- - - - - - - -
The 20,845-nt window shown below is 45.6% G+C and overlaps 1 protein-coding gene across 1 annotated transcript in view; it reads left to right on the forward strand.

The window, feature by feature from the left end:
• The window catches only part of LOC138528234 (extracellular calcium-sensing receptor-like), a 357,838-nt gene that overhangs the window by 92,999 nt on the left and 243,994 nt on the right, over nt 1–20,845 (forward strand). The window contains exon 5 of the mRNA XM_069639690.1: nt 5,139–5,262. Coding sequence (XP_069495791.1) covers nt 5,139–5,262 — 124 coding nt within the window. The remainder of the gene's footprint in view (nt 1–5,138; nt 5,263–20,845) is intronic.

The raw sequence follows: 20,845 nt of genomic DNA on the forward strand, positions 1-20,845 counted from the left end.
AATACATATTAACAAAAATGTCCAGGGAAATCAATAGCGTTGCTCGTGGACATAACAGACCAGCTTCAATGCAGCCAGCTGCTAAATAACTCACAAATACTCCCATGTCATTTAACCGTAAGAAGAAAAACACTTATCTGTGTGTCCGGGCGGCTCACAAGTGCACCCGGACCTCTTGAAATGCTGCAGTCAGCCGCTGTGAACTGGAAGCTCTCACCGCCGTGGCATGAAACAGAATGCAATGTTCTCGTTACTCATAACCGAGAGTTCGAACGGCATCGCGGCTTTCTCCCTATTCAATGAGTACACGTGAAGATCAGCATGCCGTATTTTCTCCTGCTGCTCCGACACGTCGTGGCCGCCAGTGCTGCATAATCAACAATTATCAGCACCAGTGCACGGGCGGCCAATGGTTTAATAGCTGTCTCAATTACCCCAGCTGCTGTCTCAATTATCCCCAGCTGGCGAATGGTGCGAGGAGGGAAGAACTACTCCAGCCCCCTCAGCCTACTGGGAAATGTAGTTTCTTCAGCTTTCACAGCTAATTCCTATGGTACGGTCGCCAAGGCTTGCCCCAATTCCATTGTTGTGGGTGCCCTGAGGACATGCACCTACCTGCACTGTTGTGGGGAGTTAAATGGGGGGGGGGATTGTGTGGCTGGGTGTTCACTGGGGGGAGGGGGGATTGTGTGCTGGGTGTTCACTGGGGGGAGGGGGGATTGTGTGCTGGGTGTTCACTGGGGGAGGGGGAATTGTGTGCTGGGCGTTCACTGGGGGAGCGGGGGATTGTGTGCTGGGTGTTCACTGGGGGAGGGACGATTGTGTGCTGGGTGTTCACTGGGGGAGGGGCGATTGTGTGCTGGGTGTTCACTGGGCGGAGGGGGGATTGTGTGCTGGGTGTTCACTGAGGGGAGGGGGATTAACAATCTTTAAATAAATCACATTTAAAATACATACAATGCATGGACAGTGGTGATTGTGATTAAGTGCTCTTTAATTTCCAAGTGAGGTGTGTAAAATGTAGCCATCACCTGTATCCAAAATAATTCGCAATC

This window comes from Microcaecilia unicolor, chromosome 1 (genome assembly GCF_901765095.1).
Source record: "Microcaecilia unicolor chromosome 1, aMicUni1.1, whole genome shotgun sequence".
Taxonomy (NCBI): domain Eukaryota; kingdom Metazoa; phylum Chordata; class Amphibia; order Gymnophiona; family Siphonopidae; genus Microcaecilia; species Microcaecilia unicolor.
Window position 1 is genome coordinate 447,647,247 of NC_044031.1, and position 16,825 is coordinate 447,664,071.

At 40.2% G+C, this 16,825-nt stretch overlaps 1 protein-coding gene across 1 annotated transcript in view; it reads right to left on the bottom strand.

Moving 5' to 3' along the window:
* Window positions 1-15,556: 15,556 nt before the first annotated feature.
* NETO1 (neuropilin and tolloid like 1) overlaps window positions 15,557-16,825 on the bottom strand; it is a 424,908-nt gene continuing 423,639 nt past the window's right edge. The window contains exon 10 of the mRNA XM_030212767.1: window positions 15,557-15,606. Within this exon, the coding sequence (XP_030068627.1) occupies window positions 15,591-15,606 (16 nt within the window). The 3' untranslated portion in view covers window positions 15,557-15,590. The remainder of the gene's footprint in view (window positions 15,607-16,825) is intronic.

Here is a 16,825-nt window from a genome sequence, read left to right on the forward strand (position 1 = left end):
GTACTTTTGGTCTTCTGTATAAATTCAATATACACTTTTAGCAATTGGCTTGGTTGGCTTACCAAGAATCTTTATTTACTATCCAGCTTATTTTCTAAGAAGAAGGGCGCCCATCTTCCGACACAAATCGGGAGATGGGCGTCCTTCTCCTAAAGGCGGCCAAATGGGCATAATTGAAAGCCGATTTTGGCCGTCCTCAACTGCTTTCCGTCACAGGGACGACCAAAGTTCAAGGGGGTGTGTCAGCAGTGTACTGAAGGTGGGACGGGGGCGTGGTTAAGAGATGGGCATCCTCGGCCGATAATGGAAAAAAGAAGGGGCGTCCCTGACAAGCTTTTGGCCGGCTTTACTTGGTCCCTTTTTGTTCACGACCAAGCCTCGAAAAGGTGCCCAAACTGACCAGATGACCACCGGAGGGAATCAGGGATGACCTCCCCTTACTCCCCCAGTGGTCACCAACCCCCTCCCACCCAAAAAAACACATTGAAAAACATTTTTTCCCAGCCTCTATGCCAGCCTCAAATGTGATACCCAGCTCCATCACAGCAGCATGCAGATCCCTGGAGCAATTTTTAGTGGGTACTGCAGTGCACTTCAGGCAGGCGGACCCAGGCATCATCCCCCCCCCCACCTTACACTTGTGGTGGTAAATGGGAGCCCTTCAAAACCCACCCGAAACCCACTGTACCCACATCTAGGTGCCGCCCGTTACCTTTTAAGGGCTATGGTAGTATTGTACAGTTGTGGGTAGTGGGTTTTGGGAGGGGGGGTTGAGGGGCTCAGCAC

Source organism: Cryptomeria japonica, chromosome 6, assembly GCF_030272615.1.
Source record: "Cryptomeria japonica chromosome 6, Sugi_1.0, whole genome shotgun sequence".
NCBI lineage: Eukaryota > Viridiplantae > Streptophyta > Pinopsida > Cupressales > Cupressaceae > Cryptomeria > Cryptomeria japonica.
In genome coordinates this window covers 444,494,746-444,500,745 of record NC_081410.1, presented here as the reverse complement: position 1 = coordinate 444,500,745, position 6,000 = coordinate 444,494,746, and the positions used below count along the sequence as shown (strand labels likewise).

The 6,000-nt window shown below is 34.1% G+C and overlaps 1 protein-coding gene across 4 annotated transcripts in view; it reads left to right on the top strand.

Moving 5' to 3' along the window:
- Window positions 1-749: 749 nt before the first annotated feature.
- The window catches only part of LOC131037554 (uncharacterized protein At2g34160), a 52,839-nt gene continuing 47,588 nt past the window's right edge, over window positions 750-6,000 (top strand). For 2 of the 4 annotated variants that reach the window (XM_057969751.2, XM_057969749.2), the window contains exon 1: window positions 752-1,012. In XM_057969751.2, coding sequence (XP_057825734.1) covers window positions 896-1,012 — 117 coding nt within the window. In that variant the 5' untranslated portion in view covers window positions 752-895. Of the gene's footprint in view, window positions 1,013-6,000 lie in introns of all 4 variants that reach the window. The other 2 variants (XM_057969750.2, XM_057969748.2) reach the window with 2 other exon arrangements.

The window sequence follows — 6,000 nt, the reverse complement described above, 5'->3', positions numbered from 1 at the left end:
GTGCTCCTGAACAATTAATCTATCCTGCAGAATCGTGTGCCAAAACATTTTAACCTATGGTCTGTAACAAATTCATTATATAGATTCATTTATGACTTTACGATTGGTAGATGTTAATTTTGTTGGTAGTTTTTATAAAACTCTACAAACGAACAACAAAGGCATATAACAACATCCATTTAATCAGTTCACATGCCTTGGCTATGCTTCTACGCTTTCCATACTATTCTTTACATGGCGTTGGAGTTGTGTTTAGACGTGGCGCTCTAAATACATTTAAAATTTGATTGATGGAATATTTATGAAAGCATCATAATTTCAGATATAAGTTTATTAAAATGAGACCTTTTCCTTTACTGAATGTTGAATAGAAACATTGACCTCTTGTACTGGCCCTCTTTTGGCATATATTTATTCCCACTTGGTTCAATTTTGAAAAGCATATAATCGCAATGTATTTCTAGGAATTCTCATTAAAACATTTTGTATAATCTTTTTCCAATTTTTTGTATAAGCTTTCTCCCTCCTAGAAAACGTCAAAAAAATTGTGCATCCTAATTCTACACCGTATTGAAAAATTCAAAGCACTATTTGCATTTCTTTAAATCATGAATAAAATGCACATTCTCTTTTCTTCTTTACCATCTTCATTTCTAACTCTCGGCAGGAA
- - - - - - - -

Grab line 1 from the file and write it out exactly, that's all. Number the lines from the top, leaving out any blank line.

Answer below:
The 20,845-nt window shown below is 45.6% G+C and overlaps 1 protein-coding gene across 1 annotated transcript in view; it reads left to right on the forward strand.